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Majili Review

Review by IndiaGlitz [ Friday, April 5, 2019 • Telugu ]
Majili Review
Shine Screens
Naga Chaitanya, Samantha, Divyansha Kaushik, Rao Ramesh, Subbaraju, Posani Krishna Murali
Shiva Nirvana
Sahu Garapati and Harish Peddi

'Majili', starring Naga Chaitanya, Samantha and Divyansha Kaushik, hit the screens this Friday.  Here is our review of the latest box-office release.


Poorna (Naga Chaitanya) is a gloomy middle-aged husband of Sravani (Samantha).  An alcohol-addict, he comes with a devil-may-care attitude.  

He was full of life 15 years ago when he met and fell in love with his soulmate, Anshu (debutante Divyansha Kaushik).  Back then, Poorna was brimming with hope as a budding cricketer playing for a Railways team.  All hell broke loose when he couldn't marry her.  

The narration takes us through their love story and sudden separation, how Poorna fails to deal with the aftermath, the changing equations between him and his doting wife, and what happens in the end.


First things first.  This film is nothing like its trailer.  It's not about intense, emotional conversations between Poorna and his wife Sravani.  It's not about emotional crests and troughs delivered through dialogues.  It's about some events and a few characters who stubbornly stay the course.  It's about elements that overstay their welcome.  It's about scratching the surface.  

'Majili' is about repartees and low-intensity comedy rather than poignant conversations between a morose husband and his new soulmate.  It's not about soulful moments, rather it's about superficial situations.

Writer-director Shiva Nirvana plucks low-hanging fruits in terms of introducing a new character and doing away with an old one with an 'I am a Tollywood filmmaker' attitude.  What would the film have been like had a particular character not entered the screen (revealing who is that character would be blasphemy)?  What would the conversations have been like had it been just about Sravani and her man?  What would the climax have been like?  The possibilities that the Trailer threw up were limitless.  But the tropes that Shiva Nirvana manufactures in the film are ordinary at best.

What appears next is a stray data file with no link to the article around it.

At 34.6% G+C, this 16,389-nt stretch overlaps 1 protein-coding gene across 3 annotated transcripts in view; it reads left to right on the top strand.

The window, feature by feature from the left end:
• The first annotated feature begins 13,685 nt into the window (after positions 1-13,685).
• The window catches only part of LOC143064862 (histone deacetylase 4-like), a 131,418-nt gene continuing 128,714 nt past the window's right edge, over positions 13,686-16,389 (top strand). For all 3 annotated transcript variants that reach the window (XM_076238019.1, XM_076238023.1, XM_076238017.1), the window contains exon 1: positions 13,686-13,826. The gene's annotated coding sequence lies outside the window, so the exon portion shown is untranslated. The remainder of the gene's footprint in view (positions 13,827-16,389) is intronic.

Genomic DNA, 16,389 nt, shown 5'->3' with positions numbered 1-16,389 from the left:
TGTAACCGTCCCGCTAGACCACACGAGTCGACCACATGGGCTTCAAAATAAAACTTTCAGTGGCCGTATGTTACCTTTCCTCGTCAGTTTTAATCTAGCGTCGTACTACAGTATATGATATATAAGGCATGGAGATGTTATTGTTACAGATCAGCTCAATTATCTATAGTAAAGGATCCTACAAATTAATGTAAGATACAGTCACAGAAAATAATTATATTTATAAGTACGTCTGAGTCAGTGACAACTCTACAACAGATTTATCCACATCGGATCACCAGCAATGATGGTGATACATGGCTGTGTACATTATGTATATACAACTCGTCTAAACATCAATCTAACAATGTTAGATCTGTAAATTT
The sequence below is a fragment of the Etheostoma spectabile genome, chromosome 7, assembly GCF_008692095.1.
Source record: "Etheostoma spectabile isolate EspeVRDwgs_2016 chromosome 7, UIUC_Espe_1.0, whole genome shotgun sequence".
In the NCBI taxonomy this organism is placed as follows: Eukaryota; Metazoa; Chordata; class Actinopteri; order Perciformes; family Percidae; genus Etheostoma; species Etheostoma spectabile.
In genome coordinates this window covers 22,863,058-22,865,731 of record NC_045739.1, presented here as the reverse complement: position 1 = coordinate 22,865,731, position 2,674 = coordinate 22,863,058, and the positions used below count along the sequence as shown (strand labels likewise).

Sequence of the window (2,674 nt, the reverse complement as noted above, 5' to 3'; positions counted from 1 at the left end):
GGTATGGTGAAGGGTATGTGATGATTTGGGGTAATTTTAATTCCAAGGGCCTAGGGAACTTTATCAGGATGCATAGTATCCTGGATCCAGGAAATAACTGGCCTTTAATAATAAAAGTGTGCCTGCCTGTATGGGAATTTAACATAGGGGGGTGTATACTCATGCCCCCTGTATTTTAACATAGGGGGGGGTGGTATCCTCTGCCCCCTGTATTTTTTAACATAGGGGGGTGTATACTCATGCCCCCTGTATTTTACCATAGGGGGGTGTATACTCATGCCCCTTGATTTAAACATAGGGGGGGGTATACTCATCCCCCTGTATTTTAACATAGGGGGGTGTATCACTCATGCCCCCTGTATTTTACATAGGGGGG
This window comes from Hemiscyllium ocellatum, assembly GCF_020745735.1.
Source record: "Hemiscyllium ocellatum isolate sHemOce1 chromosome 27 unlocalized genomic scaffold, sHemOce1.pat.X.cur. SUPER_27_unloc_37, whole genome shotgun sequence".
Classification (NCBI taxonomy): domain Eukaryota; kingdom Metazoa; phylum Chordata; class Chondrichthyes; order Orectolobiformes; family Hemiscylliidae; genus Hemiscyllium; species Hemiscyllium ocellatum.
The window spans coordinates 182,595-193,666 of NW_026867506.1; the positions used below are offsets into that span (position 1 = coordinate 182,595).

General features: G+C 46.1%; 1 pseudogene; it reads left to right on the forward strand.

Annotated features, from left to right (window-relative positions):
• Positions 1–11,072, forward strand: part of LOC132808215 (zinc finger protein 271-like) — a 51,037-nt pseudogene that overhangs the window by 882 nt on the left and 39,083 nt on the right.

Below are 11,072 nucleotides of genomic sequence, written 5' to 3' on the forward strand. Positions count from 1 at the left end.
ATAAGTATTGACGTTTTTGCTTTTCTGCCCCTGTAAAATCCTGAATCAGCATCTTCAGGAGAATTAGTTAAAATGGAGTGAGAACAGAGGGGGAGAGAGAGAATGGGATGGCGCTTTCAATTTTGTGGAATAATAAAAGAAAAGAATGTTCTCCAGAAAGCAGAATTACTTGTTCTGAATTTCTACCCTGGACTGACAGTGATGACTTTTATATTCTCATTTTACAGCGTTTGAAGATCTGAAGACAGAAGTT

Take this scene where a friend gives Chaitanya's character a game-changing idea to deal with a particular situation.  This idea should have come from Samantha's character. That would have been the biggest service to her character.  But the director busies himself with friends and mediocre goondas (like Subburaju's character).  So much so, he forgets that there should be dialogues between husband and wife.

When a frustrated father (Rao Ramesh) chides his son for being irresponsible at 19, he would taunt him.  Exactly what Rao Ramesh does.  Fine.  But when he is shown chiding the son, who is now even more irresponsible and hopeless at 34, you must show pain on the face of that father.  In 'Majili', it's Rao Ramesh whom we see even in the second half.  We don't see Poorna's father.

The cricket match scenes are underdeveloped, so also the tracks involving the hero and his coach (Ravi Prakash).  And Tollywood just can't do without the fiance who disgusts the hero-loving rich girl with his possessiveness.  

Where the momentum is not served, the performances, the neat camera angles and the able BGM (by Thaman) help.  Samantha is not only charming but also subtle as a patient wife who unconditionally loves her husband.  Naga Chaitanya could have been better in the shattering moments but he does a decent job by and large.  Divyansha passes muster and the likes of Mahesh Vitta do well.  Rao Ramesh, Posani Krishna Murali and Atul Kulkarni are at their usual best.  

The interval bang and the climax are two highpoints that can't be missed.  The directorial touch to Samantha's intro scene is unique.  The film could have done without 'One Boy One Girl' song and it should have been replaced with an elaborate climax perhaps.

Gopi Sunder's songs (especially 'Priyathama Priyathama') fit the bill, while the art work is credible.


'Majili' is about events rather than conversations.  It could have been a coming-of-age drama but it remains content with situational humour and convenient situations for the most part.  Performances and a couple of other elements save the day.

Rating: 3 / 5.0

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